June, Home Buyer in 11209

Are there any guidlines on how much of an offer to give vs a listing price?

Asked by June, 11209 Sun Jun 1, 2008

As an example, if a co-op is $475,000 should I calculate let's say 10% less and offer $427,500?

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this question was asked over 4 years ago!
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0 votes Thank Flag Link Tue Jun 19, 2012
Dear June,

Very good question. It's difficult deciding what is a good offer to make when you find a house you like.

Before you make offers, you have to know your maximum financing amount/purchase price. Do not be as concerned with formulas and percentages as you are with your own bottom line.

First things first: when making an offer, focus on what your monthly payment will be for the mortgage financing, including taxes and insurance. If that payment is within your means, then your Mortgage Banker will determine the maximum loan/purchase price for you based on all the factors of the monthly payment, your down payment and your mortgage qualifications.

Begin making an offer with the following standards:

1. WISH LIST. Does the home meet MOST of the requirements from your Dream-Home-Wish-List? The Dream Home exists only in our minds; it's NOT out there waiting for you to stumble across it one Saturday afternoon. But you can find the right home using your Wish List. When you find the home that meets most of your requirements from the wish list, then it's time to make an offer.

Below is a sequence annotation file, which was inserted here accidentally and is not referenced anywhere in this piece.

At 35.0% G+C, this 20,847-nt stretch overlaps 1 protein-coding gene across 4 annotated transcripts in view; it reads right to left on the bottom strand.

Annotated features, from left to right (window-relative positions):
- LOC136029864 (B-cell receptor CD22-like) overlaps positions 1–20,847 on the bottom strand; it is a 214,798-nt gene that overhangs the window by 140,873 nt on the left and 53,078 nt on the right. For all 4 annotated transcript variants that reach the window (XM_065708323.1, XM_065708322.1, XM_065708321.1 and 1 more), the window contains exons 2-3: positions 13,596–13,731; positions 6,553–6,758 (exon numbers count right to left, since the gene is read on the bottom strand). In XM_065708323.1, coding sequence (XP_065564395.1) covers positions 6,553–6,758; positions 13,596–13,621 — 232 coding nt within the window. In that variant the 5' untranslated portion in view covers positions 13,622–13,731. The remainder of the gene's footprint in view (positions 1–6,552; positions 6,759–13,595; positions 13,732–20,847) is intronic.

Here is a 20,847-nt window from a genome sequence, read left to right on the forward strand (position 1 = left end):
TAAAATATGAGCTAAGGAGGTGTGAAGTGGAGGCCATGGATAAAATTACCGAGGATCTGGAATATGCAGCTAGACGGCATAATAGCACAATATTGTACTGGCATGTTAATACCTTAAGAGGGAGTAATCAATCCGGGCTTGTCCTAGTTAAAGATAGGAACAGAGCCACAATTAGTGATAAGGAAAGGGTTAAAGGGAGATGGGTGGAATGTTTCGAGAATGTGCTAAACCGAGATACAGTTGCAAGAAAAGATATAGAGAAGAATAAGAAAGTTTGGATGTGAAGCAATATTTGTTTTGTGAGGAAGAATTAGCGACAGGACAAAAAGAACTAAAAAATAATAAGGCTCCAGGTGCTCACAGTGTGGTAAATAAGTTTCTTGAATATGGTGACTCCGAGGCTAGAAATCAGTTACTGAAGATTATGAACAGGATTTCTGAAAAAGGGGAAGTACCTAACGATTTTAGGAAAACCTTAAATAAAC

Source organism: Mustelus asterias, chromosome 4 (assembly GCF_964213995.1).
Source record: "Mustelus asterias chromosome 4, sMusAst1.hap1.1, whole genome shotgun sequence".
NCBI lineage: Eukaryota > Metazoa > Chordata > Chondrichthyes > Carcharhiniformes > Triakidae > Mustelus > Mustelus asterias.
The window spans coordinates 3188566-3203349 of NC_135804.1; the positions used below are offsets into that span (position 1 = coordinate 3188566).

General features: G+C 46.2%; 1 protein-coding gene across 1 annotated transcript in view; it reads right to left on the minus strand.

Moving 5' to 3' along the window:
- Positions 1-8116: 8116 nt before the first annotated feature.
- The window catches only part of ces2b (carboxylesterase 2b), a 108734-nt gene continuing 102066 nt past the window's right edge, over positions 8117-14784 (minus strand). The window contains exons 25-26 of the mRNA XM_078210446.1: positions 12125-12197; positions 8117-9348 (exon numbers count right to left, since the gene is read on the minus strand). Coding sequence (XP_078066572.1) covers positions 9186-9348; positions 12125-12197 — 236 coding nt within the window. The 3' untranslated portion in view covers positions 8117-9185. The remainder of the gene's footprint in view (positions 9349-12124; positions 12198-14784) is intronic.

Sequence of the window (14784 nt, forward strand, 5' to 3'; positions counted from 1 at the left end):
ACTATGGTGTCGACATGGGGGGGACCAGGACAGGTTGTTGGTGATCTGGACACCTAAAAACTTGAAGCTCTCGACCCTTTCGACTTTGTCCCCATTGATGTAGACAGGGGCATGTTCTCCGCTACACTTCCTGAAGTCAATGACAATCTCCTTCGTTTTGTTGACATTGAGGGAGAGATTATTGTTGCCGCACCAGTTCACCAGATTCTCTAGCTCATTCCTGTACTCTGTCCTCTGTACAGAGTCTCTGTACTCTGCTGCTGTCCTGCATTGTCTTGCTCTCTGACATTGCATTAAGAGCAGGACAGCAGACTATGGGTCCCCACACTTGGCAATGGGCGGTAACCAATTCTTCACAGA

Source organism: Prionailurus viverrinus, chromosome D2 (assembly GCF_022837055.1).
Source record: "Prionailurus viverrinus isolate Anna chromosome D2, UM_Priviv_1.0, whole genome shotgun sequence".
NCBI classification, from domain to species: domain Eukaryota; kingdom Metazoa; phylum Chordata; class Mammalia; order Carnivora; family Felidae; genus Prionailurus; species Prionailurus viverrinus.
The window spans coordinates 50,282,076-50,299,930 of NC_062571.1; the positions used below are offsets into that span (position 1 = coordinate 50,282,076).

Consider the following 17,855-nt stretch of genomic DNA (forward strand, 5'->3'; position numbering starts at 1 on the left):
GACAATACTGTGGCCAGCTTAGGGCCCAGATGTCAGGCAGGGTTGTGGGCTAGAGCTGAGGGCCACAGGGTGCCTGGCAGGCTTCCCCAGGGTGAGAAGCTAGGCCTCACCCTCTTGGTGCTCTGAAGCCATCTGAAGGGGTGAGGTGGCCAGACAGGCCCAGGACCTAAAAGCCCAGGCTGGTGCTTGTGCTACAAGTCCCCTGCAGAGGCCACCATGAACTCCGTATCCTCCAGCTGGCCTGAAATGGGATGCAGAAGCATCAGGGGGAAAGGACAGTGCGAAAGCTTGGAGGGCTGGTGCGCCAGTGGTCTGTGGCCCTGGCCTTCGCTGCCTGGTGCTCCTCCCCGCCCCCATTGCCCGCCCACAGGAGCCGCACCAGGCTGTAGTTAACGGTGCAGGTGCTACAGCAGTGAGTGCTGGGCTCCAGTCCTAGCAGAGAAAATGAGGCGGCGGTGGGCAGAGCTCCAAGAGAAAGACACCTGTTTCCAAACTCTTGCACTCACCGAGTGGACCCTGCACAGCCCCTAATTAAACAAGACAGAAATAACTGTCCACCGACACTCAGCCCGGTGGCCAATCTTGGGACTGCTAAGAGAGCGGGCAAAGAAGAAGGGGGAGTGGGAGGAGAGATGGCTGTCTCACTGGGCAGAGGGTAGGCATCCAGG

2. FORGET LIST PRICE. Based on your own research, shopping in your chosen area, select the price you're most comfortable with, regardless of list price/asking price. In other words, you'll find a home listed at $268,000, but you've seen at least a dozen other similarly constructed homes in the immediate area priced or sold at $235,000. What makes this home so special that it's priced $33,000 more than the average price? Remember, your Lender will appraise the home based on similar homes and those prices.

3. MAXIMUM OFFER. Never exceed the price based on your mortgage qualifications, no matter how much you LOVE the home. You have to be able to afford the payment for the next thirty years. That in-ground swimming pool you love isn't going to pay the mortgage for you!

4. OFFERS ARE NOT PERSONAL. An offering price can NEVER be misconstrued as an insult to the homeowner. This is business; you're not going to hurt anyone's feelings! Make the offer based on a price you're most comfortable with!


5. OPENING OFFER. NEVER open with your maximum offering price. Test the waters with your opening bid: you want to see if this Seller is a SERIOUS Seller who understands this is a BUYER'S MARKET. If there's no reaction to your offer---assuming the price you offered is within the reasonable range of current market prices---you may be wasting your time with this home/Seller. It might be time to move on to another home.

See my "Five Steps To Making An Offer" for the best way to negotiate on your home purchase.
http://www.tcurranmortgage.com/2010/04/09/five-steps-to-maki…

Trevor Curran
NMLS #40140
0 votes Thank Flag Link Tue Jun 19, 2012
June it depends on the seller's motivation, if he NEEDS to sell, he will negotiate until it is sold. If the seller WANTS to sell but does not have to sell, then you will face an uphill battle. Just offer that most you can and provide as much documentation (credit report, w2's, bank statement) to make your offer stronger.

Good Luck

Henry
917-497-0729

http://www.QueensLIRealtor.com
0 votes Thank Flag Link Mon Jun 2, 2008
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